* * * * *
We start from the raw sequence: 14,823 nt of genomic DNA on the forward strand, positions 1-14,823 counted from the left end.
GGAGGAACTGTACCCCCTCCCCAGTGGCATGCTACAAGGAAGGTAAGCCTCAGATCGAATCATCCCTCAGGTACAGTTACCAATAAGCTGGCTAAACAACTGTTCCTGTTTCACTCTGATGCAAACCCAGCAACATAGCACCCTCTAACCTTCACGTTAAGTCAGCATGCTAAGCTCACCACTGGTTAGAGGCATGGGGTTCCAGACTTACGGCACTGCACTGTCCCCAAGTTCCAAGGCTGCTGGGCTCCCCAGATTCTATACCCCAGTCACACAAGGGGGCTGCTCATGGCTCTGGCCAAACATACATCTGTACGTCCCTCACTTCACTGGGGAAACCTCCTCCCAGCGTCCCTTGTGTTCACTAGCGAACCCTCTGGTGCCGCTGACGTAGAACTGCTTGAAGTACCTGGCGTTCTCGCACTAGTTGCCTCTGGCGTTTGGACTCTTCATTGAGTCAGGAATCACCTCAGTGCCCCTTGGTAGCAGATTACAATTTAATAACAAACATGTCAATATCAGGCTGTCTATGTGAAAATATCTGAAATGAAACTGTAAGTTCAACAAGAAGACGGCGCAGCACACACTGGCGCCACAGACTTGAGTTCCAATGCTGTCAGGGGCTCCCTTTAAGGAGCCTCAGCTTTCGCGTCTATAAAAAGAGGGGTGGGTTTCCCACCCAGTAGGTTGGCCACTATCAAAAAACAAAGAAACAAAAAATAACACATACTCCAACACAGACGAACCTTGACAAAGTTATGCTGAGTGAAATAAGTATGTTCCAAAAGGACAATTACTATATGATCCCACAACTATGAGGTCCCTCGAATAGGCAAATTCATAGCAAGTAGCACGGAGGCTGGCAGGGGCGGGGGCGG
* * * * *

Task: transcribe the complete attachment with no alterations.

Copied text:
We start from the raw sequence: 14,823 nt of genomic DNA on the forward strand, positions 1-14,823 counted from the left end.
GGAGGAACTGTACCCCCTCCCCAGTGGCATGCTACAAGGAAGGTAAGCCTCAGATCGAATCATCCCTCAGGTACAGTTACCAATAAGCTGGCTAAACAACTGTTCCTGTTTCACTCTGATGCAAACCCAGCAACATAGCACCCTCTAACCTTCACGTTAAGTCAGCATGCTAAGCTCACCACTGGTTAGAGGCATGGGGTTCCAGACTTACGGCACTGCACTGTCCCCAAGTTCCAAGGCTGCTGGGCTCCCCAGATTCTATACCCCAGTCACACAAGGGGGCTGCTCATGGCTCTGGCCAAACATACATCTGTACGTCCCTCACTTCACTGGGGAAACCTCCTCCCAGCGTCCCTTGTGTTCACTAGCGAACCCTCTGGTGCCGCTGACGTAGAACTGCTTGAAGTACCTGGCGTTCTCGCACTAGTTGCCTCTGGCGTTTGGACTCTTCATTGAGTCAGGAATCACCTCAGTGCCCCTTGGTAGCAGATTACAATTTAATAACAAACATGTCAATATCAGGCTGTCTATGTGAAAATATCTGAAATGAAACTGTAAGTTCAACAAGAAGACGGCGCAGCACACACTGGCGCCACAGACTTGAGTTCCAATGCTGTCAGGGGCTCCCTTTAAGGAGCCTCAGCTTTCGCGTCTATAAAAAGAGGGGTGGGTTTCCCACCCAGTAGGTTGGCCACTATCAAAAAACAAAGAAACAAAAAATAACACATACTCCAACACAGACGAACCTTGACAAAGTTATGCTGAGTGAAATAAGTATGTTCCAAAAGGACAATTACTATATGATCCCACAACTATGAGGTCCCTCGAATAGGCAAATTCATAGCAAGTAGCACGGAGGCTGGCAGGGGCGGGGGCGG